St Margaret, Bilsthorpe
St Margaret, Bilsthorpe. T.C. Hine built the transeptal chapel as a mausoleum of the Saviles of Rufford Abbey during his restoration of the church in 1873. The top of the tower was rebuilt in 1663: the nave and chancel are late 14th century. (A. Nicholson, 2003).

A pretty village on the borders of the far-famed forest of Sherwood is Bilsthorpe, situated at the foot of a hill a few miles from Southwell. In the ancient parish church lie the remains of several eminent men, among the foremost of whom is Bishop Chappell, to whose memory there is a tablet at the west end, with a flattering Latin inscription. The prelate was born at Laxton in 1572, and after proceeding through his university course at Christ’s College, Cambridge, became Provost of Trinity College, Dublin, and Dean of Cashel, being subsequently appointed Bishop of Cork and Rosse. He appears to have been a learned disputant, for in Fuller’s ‘Worthies’ reference is made to a debate taking place at Cambridge, in which he so disposed of the arguments of Dr. Roberts, of Trinity College, that the latter had to be carried out of the theatre in a fit; and King James, who was present on the occasion, taking up the thread of Roberts’ disputations, was obliged to relinquish his position, ‘thanking God that Chappell was his subject and not another’s, lest he should lose his throne as well as his chair.’

Chappell was the author of a book on the method of preaching, and he also wrote his own biography. Flying from Ireland in consequence of the rebellion in 1640, he sought the secluded parish of Bilsthorpe, of which his friend, the Rev. Gilbert Benet, was Rector, and died in 1649 at Derby.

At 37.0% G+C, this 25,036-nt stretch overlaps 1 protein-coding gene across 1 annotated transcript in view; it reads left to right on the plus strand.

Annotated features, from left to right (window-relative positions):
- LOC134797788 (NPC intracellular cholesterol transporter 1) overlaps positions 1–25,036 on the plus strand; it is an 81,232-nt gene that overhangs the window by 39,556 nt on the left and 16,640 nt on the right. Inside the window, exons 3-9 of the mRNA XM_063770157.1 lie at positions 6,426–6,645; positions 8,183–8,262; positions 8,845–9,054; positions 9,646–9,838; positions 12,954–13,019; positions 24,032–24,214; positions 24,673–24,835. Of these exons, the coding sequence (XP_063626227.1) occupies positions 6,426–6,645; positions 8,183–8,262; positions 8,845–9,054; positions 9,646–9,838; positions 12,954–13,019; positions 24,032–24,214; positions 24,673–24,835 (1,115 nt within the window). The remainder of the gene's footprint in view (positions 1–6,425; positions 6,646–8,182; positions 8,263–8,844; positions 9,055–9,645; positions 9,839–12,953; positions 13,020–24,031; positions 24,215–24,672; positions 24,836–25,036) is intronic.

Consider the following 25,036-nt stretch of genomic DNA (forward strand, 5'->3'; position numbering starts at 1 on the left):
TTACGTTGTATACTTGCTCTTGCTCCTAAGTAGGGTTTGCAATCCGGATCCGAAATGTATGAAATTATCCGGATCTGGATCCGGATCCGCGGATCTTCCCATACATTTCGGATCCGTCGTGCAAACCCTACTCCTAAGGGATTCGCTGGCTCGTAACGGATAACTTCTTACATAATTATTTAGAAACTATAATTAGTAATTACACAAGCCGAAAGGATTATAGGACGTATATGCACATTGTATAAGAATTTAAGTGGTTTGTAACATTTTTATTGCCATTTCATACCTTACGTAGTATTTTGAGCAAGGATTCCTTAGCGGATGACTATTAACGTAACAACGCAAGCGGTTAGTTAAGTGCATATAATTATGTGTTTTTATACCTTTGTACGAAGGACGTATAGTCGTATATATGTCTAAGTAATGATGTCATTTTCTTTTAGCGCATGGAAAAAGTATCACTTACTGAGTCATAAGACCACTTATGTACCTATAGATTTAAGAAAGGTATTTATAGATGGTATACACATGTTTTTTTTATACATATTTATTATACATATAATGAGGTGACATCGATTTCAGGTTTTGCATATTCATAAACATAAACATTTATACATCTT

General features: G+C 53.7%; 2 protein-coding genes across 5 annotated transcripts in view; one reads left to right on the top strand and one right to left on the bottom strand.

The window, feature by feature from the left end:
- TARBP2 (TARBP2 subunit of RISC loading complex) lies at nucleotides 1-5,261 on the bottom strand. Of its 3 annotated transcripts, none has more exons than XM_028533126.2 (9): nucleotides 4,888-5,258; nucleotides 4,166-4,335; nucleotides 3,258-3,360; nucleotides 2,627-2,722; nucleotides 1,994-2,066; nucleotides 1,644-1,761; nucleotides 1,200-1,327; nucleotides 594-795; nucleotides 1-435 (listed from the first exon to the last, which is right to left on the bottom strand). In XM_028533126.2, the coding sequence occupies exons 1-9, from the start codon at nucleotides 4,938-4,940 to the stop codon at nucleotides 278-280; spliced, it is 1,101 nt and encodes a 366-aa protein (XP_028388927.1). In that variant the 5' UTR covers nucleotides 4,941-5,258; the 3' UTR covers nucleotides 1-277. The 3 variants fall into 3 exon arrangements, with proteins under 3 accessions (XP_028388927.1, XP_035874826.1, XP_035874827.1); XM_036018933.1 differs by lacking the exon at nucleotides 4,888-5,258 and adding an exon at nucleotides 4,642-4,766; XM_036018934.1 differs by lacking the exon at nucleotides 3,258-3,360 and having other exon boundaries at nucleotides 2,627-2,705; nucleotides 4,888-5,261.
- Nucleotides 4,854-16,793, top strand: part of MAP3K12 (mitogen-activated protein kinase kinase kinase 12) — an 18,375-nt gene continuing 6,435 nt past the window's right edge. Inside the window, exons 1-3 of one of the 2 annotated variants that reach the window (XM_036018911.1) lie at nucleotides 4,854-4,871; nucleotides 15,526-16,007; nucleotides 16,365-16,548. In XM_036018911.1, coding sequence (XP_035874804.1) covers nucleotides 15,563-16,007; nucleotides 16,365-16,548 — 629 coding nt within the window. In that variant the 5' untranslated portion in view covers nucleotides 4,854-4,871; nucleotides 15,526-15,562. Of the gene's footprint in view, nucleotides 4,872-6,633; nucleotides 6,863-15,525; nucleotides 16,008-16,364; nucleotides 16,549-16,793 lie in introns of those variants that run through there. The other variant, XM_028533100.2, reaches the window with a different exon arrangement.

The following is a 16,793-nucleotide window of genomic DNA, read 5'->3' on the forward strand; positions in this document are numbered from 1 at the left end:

View of Bilsthorpe Manor Farm from the churchyard
View of Bilsthorpe Manor Farm from the churchyard. The house dates from the 17th century but is sadly empty and dilapidated (A. Nicholson, 2003).

In the sixteenth century Bilsthorpe belonged to Sir Brian Broughton, eldest brother of Peter Broughton, of Lowdham, but later came into the possession of the Saviles of Rufford, and in that family it still remains. In the church, which was originally a Norman structure, is a fine tomb erected to the memories of Mr. Henry Savile, of Rufford Abbey, who died in 1881, and of his wife Amy, who died in 1878. Near this tomb, within a tablet of glass and marble, is a wreath of everlasting flowers, sent by Queen Victoria on the occasion of the funeral at Bilsthorpe of Mr. Augustus William Savile, her Majesty’s Assistant Master of Ceremonies, who died at Cannes in 1887. This member of the noble family of Savile was universally esteemed for his high and courtly bearing; while his cultured taste in art and decoration was unsurpassed. He built the charming Villa Edelweiss on the heights of California at Cannes, which was occupied by the Queen.

Throsby preserves a tradition that in Bilsthorpe Hall, near the church, Charles I. for some time concealed himself from his enemies, and the cupboard in the manor farmhouse is still shown where he is supposed to have been secreted. Possibly the incident may have occurred when his Majesty proceeded to join the Scottish army at Newark after escaping from Oxford.

In addition to specimens of the Norman style of architecture in the church, there are windows of the Decorated and Perpendicular periods. A considerable portion of the moat formerly surrounding the church and the mansion of the Norman lord still remains.